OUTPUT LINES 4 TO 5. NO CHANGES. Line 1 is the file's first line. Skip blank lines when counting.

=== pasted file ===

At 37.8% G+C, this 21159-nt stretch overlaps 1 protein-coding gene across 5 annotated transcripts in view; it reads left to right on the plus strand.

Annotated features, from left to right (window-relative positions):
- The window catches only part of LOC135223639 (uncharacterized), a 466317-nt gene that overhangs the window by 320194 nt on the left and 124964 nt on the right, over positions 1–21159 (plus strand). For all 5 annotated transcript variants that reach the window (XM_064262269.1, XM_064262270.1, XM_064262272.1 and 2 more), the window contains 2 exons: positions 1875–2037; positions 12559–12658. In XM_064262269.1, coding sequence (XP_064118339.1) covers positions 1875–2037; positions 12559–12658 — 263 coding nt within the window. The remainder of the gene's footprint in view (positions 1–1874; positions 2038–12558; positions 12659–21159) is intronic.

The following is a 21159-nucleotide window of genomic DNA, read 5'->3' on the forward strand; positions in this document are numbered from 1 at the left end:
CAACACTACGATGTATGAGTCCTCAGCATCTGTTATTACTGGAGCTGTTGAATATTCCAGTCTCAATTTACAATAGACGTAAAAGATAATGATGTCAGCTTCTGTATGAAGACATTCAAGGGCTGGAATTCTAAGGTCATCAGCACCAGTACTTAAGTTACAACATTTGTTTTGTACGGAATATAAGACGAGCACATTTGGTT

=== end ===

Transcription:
The following is a 21159-nucleotide window of genomic DNA, read 5'->3' on the forward strand; positions in this document are numbered from 1 at the left end:
CAACACTACGATGTATGAGTCCTCAGCATCTGTTATTACTGGAGCTGTTGAATATTCCAGTCTCAATTTACAATAGACGTAAAAGATAATGATGTCAGCTTCTGTATGAAGACATTCAAGGGCTGGAATTCTAAGGTCATCAGCACCAGTACTTAAGTTACAACATTTGTTTTGTACGGAATATAAGACGAGCACATTTGGTT